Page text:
Wednesday September 07, 2016

Should Canadians have access to private surgery clinics?

Demonstrators gather outside Vancouver courthouse to express their concerns over the Dr. Brian Day lawsuit against the B.C. government for banning the purchase of private insurance, Sept 6, 2016.

Demonstrators gather outside Vancouver courthouse to express their concerns over the Dr. Brian Day lawsuit against the B.C. government for banning the purchase of private insurance, Sept 6, 2016. (Christer Waara/CBC)

Listen 18:25

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On Sept. 6, a trial got underway in B.C.'s Supreme Court and the outcome could have consequences for health care across the country.

Six of the eight plaintiffs are patients who allege they suffered while waiting for care in the public system. The plaintiffs argue they have a constitutional right to pay for medically necessary treatment in private surgery centres. But B.C.'s Medicare Protection Act bans the use of private health insurance to pay for medically necessary treatments.  

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Self-styled champion of privatized health care, Dr. Brian Day, launched a lawsuit against B.C.'s Supreme Court to protect patients' access to affordable treatment. His opponents accuse him of trying to gut the core of Canada's medical system. (Darryl Dyck/The Canadian Press)

Dr. Brian Day, one of the plaintiffs in this case tells The Current's Anna Maria Tremonti that he hopes to improve the health-care system with this lawsuit — a system he calls "a monopoly when it comes to physicians in the hospital."

"We want a public system that's working, and we know and the plaintiffs in this case will demonstrate, that the public system in Canada is performing very poorly."

Dr. Day speaks on behalf of Cambie Surgery Centre, a private clinic where some patients who are on long waiting lists pay for their surgeries.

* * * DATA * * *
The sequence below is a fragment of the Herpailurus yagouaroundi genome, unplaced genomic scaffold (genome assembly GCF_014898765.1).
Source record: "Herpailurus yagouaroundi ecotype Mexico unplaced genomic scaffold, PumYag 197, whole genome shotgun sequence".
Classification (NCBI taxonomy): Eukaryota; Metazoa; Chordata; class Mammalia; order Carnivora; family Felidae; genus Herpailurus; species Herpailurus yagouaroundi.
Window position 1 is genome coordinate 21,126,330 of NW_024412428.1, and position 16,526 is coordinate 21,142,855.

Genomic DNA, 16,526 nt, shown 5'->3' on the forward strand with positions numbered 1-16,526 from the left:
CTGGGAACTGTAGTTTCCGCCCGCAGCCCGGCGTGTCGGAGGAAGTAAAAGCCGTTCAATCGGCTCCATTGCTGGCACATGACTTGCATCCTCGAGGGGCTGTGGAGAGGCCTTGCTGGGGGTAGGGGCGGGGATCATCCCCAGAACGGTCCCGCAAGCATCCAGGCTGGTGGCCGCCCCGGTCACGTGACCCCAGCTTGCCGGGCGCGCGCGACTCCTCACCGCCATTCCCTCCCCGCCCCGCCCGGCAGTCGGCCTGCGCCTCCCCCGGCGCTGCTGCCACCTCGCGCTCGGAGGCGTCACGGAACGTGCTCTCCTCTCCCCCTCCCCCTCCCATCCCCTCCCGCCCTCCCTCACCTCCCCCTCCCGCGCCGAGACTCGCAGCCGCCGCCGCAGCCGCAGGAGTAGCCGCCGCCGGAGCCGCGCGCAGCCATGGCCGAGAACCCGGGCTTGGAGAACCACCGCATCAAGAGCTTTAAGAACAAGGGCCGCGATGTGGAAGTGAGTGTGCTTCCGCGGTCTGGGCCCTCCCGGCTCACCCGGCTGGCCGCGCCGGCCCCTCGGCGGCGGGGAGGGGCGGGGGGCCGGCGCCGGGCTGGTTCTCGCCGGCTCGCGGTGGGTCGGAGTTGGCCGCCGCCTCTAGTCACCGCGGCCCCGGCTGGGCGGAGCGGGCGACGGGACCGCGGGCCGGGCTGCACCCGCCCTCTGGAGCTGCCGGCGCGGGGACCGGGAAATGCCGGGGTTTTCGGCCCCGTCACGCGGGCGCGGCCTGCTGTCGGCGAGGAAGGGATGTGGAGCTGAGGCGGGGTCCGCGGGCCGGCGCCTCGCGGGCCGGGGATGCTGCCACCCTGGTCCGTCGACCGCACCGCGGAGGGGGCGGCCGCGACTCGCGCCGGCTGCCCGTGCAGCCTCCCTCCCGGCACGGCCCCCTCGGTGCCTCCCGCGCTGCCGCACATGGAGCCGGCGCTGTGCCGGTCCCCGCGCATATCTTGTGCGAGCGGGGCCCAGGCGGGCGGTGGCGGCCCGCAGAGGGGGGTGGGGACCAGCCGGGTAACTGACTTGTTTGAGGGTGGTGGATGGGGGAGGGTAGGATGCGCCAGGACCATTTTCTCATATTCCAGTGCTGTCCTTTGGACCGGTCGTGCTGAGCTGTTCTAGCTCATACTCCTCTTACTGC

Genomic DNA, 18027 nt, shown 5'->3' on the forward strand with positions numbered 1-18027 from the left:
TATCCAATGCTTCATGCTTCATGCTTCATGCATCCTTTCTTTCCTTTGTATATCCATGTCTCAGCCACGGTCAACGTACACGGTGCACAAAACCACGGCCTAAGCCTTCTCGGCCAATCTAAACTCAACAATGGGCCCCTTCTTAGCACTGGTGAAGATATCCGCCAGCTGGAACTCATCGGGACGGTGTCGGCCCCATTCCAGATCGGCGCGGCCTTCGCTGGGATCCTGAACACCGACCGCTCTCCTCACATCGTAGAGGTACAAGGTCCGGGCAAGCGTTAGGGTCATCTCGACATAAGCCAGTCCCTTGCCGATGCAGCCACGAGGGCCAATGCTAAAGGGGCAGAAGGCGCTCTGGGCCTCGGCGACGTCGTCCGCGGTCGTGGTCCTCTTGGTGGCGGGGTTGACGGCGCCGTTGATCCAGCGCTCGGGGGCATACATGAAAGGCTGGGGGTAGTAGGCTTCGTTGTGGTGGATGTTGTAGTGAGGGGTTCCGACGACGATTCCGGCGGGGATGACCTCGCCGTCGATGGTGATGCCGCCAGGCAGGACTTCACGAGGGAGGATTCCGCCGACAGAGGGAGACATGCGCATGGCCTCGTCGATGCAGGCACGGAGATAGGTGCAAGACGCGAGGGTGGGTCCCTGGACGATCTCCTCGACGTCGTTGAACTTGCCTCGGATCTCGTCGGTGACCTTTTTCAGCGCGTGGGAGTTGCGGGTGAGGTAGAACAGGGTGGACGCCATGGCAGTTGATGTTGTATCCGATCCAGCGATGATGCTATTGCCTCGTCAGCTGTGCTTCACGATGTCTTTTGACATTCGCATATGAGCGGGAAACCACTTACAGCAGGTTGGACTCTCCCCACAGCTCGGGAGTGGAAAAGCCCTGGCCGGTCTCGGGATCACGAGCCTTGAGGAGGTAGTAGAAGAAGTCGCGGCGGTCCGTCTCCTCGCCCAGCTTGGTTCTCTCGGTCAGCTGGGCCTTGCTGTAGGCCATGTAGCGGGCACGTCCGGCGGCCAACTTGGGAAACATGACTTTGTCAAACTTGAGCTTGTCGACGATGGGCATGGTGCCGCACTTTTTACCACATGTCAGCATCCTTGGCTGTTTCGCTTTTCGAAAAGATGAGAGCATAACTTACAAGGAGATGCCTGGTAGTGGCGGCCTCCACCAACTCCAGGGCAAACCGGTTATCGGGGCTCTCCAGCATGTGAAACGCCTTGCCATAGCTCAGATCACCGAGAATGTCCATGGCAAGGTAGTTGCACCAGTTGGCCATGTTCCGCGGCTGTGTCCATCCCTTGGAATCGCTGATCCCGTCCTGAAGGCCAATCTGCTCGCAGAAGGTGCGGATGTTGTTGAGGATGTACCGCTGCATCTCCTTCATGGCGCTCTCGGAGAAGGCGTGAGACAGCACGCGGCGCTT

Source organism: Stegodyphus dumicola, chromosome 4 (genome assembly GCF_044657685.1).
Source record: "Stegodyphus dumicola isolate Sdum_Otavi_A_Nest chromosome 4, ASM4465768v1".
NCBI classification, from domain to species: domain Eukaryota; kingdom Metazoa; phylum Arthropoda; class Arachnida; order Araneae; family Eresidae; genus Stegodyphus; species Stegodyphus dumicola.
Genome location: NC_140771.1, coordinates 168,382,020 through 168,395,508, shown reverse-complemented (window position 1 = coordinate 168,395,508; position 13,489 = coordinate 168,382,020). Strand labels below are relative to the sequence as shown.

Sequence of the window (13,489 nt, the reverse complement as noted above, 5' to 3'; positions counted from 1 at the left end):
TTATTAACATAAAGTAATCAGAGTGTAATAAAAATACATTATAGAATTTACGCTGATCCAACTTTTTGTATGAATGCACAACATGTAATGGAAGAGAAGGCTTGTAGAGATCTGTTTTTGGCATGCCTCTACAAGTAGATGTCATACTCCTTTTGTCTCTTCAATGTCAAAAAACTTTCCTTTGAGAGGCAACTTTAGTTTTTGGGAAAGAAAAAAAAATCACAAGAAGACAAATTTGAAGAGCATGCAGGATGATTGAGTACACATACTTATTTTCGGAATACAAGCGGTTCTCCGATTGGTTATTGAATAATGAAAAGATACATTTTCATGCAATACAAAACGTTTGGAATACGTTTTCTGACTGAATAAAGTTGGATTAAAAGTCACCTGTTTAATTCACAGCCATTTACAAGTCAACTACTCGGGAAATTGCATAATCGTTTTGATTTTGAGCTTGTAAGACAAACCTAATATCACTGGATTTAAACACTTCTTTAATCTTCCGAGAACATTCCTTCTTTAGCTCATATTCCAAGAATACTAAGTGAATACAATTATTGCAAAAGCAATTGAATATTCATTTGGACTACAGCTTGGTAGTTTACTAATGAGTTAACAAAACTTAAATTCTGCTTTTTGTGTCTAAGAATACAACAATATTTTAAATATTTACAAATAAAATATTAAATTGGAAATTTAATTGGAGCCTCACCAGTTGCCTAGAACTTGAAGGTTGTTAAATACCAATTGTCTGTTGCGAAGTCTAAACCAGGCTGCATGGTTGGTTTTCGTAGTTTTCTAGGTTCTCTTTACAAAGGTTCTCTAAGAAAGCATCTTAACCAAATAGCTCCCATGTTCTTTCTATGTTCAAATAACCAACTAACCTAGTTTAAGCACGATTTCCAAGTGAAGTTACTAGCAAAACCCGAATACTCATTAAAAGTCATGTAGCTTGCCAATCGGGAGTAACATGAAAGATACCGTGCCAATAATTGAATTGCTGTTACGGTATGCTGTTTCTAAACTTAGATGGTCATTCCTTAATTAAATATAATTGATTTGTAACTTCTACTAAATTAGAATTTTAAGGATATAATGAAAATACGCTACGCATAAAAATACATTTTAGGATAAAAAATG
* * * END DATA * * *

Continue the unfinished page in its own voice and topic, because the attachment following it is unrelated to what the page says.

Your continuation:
"We've been in existence for 20 years and the government knowingly is not taking action against us."

Day tells Tremonti that "the government is in violation of the constitution when it outlaws a citizen's right to extricate themselves from the pain and suffering of being on the the wait list."

Day tells Tremonti that "the government is in violation of the constitution when it outlaws a citizen's right to extricate themselves from the pain and suffering of being on the the wait list."

Many people are upset by the idea of doctor's providing private health care outside the public system including Colleen Flood. She is the director of the University of Ottawa's Centre for Health Law, Policy and Ethics.

Flood says that if the case is successful in overturning the B.C. law, potentially every physician that's paid on a fee-for-service basis will be able to charge an extra amount on top of what they receive from the government.

"I think that the possibility of that is a significant and grave threat to medicare, to access as we know it."

Listen to the full conversation at the top of this web post.

This segment was produced by The Current's Kristin Nelson and Vancouver network producer, Anne Penman.